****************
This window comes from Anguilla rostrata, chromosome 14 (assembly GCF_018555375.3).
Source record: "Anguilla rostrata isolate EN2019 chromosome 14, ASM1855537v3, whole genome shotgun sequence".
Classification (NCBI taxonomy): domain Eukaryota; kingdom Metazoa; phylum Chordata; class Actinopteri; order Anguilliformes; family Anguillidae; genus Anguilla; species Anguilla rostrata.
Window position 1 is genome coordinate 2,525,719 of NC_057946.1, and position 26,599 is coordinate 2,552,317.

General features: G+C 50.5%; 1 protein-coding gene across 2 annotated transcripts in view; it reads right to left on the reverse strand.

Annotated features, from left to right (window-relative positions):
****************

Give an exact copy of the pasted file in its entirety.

This window comes from Anguilla rostrata, chromosome 14 (assembly GCF_018555375.3).
Source record: "Anguilla rostrata isolate EN2019 chromosome 14, ASM1855537v3, whole genome shotgun sequence".
Classification (NCBI taxonomy): domain Eukaryota; kingdom Metazoa; phylum Chordata; class Actinopteri; order Anguilliformes; family Anguillidae; genus Anguilla; species Anguilla rostrata.
Window position 1 is genome coordinate 2,525,719 of NC_057946.1, and position 26,599 is coordinate 2,552,317.

General features: G+C 50.5%; 1 protein-coding gene across 2 annotated transcripts in view; it reads right to left on the reverse strand.

Annotated features, from left to right (window-relative positions):